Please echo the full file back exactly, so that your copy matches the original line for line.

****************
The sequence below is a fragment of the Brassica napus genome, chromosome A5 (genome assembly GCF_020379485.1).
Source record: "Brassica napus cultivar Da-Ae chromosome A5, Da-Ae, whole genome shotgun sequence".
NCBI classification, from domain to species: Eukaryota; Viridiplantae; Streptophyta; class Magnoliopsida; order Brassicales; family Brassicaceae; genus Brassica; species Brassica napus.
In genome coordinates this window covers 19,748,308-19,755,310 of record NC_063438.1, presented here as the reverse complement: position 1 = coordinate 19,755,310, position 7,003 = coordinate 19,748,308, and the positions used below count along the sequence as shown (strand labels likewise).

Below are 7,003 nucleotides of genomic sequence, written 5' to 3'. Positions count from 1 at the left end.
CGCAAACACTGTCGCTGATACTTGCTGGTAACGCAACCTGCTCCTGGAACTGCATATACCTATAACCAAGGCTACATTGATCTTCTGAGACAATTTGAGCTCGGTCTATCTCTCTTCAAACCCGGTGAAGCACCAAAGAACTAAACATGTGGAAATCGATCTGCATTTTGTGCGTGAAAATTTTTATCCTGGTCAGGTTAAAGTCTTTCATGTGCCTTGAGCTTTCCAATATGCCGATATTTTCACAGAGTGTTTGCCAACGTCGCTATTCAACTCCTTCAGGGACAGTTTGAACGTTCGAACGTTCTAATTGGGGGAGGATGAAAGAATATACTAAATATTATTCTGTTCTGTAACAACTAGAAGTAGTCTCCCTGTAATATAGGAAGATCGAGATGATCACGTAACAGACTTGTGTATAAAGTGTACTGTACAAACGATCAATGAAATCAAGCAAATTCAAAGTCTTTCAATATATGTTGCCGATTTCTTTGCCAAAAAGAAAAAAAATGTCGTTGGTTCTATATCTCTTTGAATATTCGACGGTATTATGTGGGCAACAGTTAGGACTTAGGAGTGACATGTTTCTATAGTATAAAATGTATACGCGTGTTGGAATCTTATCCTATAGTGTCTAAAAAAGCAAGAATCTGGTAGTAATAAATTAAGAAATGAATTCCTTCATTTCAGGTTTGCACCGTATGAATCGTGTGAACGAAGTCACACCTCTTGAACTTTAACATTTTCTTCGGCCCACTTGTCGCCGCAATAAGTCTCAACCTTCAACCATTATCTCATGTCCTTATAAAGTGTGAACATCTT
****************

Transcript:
The sequence below is a fragment of the Brassica napus genome, chromosome A5 (genome assembly GCF_020379485.1).
Source record: "Brassica napus cultivar Da-Ae chromosome A5, Da-Ae, whole genome shotgun sequence".
NCBI classification, from domain to species: Eukaryota; Viridiplantae; Streptophyta; class Magnoliopsida; order Brassicales; family Brassicaceae; genus Brassica; species Brassica napus.
In genome coordinates this window covers 19,748,308-19,755,310 of record NC_063438.1, presented here as the reverse complement: position 1 = coordinate 19,755,310, position 7,003 = coordinate 19,748,308, and the positions used below count along the sequence as shown (strand labels likewise).

Below are 7,003 nucleotides of genomic sequence, written 5' to 3'. Positions count from 1 at the left end.
CGCAAACACTGTCGCTGATACTTGCTGGTAACGCAACCTGCTCCTGGAACTGCATATACCTATAACCAAGGCTACATTGATCTTCTGAGACAATTTGAGCTCGGTCTATCTCTCTTCAAACCCGGTGAAGCACCAAAGAACTAAACATGTGGAAATCGATCTGCATTTTGTGCGTGAAAATTTTTATCCTGGTCAGGTTAAAGTCTTTCATGTGCCTTGAGCTTTCCAATATGCCGATATTTTCACAGAGTGTTTGCCAACGTCGCTATTCAACTCCTTCAGGGACAGTTTGAACGTTCGAACGTTCTAATTGGGGGAGGATGAAAGAATATACTAAATATTATTCTGTTCTGTAACAACTAGAAGTAGTCTCCCTGTAATATAGGAAGATCGAGATGATCACGTAACAGACTTGTGTATAAAGTGTACTGTACAAACGATCAATGAAATCAAGCAAATTCAAAGTCTTTCAATATATGTTGCCGATTTCTTTGCCAAAAAGAAAAAAAATGTCGTTGGTTCTATATCTCTTTGAATATTCGACGGTATTATGTGGGCAACAGTTAGGACTTAGGAGTGACATGTTTCTATAGTATAAAATGTATACGCGTGTTGGAATCTTATCCTATAGTGTCTAAAAAAGCAAGAATCTGGTAGTAATAAATTAAGAAATGAATTCCTTCATTTCAGGTTTGCACCGTATGAATCGTGTGAACGAAGTCACACCTCTTGAACTTTAACATTTTCTTCGGCCCACTTGTCGCCGCAATAAGTCTCAACCTTCAACCATTATCTCATGTCCTTATAAAGTGTGAACATCTT